Shipwrecked sailor, traveling carnival freak, family man, gentleman entrepreneur and above all a pioneering master tattooer; Amund Dietzel lived a life as colorful as any of his designs.
Jon Reiter, a tattoo artist and owner of Solid State Tattoo, 2660 S. Kinnickinnic Ave., fleshes out the story of Dietzel in his authorial debut "These Old Blue Arms: The Life and Work of Amund Dietzel."
The book is a colorful blend of historical photographs, Dietzel's tattoo designs and artwork, and a thoroughly researched account of how Dietzel made his way to Milwaukee and into the American tattoo lore.
"He was put on a pedestal and put in the category of being one of the best, but that's all they would ever say. Anytime his name appeared in any other book they never said why. They never gave any examples of his work. I just wanted to know more," Reiter said.
Reiter set about tracking down Dietzel's tattoo flash (the art typically displayed on the walls of tattoo parlors for customers to peruse), family members and newspaper clippings as he pieced together the story of the well-respected tattoo artist.
"I started realizing right away that almost all the information out there up to this point was wrong," said Reiter. "That was part of the mission was to get it all squared away and get it all right. Which is important. Not a lot of people do that. They just go straight to these Web sites and take all that as truth."
The son of a printmaker, Dietzel started life working on shipping boats where he would first dabble in tattooing. Following his second ship wreck he made a go at tattooing professionally, covering himself with tattoos and touring with carnival sideshows as the tattooed man which was a common way of supplementing income for tattoo artists.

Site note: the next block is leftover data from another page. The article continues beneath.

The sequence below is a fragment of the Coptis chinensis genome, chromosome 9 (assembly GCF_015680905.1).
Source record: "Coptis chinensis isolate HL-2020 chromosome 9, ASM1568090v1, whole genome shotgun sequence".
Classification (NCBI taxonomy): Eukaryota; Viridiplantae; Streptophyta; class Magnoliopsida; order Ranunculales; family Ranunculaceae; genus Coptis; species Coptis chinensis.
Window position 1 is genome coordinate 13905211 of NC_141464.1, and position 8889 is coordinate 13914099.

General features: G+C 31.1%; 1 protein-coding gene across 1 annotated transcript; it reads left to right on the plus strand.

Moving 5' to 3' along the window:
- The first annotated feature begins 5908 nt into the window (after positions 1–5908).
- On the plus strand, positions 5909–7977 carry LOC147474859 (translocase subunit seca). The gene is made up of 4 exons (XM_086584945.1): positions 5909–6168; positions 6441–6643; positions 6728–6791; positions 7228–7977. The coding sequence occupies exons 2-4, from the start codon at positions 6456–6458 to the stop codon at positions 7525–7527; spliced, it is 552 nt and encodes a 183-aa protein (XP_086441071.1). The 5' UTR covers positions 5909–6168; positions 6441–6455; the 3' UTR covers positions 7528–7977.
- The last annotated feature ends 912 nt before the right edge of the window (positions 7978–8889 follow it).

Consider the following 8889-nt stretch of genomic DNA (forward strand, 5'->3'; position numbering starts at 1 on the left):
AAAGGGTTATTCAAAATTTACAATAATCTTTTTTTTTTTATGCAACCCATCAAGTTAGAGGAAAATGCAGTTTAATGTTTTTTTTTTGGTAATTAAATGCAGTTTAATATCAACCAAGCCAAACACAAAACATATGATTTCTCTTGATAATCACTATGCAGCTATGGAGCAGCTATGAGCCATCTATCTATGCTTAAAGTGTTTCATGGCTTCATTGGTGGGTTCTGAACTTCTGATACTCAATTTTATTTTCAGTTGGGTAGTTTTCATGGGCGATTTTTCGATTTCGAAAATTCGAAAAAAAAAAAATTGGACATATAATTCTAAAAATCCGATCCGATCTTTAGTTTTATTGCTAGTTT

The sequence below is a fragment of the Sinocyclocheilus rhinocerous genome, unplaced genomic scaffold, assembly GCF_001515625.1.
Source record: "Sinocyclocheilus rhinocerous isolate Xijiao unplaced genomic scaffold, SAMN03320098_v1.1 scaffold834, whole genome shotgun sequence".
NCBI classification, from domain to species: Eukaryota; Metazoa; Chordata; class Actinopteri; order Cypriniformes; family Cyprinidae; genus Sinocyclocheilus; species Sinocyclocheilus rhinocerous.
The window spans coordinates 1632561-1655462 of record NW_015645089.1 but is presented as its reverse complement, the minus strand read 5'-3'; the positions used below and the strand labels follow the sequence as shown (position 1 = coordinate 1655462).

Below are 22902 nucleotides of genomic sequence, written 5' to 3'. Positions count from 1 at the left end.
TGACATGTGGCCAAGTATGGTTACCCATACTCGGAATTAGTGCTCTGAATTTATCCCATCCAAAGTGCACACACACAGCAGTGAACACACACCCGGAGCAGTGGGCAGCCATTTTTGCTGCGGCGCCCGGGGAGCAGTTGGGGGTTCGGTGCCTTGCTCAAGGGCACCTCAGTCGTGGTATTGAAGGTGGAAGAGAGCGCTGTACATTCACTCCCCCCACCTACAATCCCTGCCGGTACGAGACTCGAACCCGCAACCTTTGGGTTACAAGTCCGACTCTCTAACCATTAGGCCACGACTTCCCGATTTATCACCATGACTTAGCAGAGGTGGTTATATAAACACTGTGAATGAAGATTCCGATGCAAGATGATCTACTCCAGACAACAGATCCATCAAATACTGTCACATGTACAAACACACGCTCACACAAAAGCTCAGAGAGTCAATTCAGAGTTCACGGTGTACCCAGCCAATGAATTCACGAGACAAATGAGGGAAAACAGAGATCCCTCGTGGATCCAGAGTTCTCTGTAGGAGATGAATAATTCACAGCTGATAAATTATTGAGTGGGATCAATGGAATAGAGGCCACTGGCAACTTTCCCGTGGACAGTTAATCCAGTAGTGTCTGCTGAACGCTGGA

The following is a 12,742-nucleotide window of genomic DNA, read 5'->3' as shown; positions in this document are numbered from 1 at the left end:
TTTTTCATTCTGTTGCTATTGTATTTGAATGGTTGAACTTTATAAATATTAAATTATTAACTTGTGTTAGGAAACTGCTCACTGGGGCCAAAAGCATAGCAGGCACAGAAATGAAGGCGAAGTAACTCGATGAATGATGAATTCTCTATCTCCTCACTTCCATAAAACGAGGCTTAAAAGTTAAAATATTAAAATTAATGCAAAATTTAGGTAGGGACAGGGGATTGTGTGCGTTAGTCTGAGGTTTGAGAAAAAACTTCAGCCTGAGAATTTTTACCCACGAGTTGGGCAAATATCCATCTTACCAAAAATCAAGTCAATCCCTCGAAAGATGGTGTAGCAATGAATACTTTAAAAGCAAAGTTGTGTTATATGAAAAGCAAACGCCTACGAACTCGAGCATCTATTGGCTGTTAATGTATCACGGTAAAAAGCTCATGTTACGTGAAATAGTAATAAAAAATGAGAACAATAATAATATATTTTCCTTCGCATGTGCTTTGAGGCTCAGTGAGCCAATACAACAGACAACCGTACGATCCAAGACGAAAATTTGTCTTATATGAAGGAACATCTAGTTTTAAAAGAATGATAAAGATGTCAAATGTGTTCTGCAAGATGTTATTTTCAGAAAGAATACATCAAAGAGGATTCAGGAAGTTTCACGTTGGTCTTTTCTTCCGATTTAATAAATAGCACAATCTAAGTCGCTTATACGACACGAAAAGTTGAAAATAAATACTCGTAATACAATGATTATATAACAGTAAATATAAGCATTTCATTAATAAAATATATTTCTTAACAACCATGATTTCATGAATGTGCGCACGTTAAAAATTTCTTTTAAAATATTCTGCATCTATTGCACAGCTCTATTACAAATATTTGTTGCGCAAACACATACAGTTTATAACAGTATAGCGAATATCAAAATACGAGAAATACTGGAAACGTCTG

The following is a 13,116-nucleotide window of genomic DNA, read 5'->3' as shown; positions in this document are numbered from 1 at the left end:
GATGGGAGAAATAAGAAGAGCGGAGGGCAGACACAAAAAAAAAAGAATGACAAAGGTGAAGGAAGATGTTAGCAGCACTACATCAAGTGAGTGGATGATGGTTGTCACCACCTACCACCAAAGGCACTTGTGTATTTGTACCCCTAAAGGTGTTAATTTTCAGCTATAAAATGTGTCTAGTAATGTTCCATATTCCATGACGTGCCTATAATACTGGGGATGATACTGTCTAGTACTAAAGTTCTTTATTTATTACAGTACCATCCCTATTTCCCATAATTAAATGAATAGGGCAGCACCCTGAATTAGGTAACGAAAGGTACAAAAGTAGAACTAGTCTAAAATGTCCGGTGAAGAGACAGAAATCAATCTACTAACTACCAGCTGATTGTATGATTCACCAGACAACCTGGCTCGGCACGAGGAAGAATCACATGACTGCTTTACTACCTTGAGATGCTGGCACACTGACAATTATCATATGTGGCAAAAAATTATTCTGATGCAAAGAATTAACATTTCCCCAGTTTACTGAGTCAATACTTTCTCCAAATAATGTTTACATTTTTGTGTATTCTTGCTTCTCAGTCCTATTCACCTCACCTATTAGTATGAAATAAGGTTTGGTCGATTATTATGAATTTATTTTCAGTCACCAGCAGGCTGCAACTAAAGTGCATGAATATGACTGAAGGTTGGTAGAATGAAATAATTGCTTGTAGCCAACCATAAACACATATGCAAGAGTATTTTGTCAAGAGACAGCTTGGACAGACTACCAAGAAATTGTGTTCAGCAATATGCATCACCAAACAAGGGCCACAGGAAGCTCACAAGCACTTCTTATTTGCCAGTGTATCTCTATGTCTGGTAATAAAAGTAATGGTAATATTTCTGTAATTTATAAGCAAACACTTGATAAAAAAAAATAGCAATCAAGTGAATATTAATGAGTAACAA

"Running around with circuses and carnivals in the slow season was pretty common. If you got into tattooing back then that's what you did," Reiter said.
In Milwaukee Dietzel buffered the tattoo work he'd mostly do for sailors training and working on Lake Michigan with a steady sign painting business. Despite a constant barrage of competition, Dietzel would remain the city's preeminent tattoo artist until the city ban on the practice in the late '60s essentially forced him into retirement.
"There are still a lot of guys around Milwaukee that have his tattoos who got tattooed in the late '50s or early '60s. You still see these guys and you can tell the difference. You can still tell what they are. You see a lot of guys with old tattoos and it's just a big blob. I see guys with his tattoos with banners in them and you can still read it," Reiter said.
Reiter's account of Dietzel is a fascinating if not slightly academic look at immigrant life in the early 20th century and the birth of tattooing in Milwaukee. His tale of Dietzel's storied life and career is supplemented by dozens of his vividly colored tattoo designs, and living canvases which make for an eye popping read.
Reiter has almost sold out of the hardbound first pressing, which he self published and has been selling predominantly through Facebook and tattoo equipment distributors as well as locally at Boswell Book Company and Woodland Pattern Book Center.
Reiter says a second book on Dietzel is in the works with more stories from people who met him, more information on his craftsmanship, additional art and elaboration on his relationships with his contemporaries.
As a tattoo artist Reiter said he gained a deep admiration for the consistency and professionalism Dietzel displayed in his lengthy career.
"You look at a lot of tattooers and as their career got lengthy their work suffered. He did things one way and stuck with it. His artwork hardly changed from 1907 to 1967 when he stopped," Reiter said.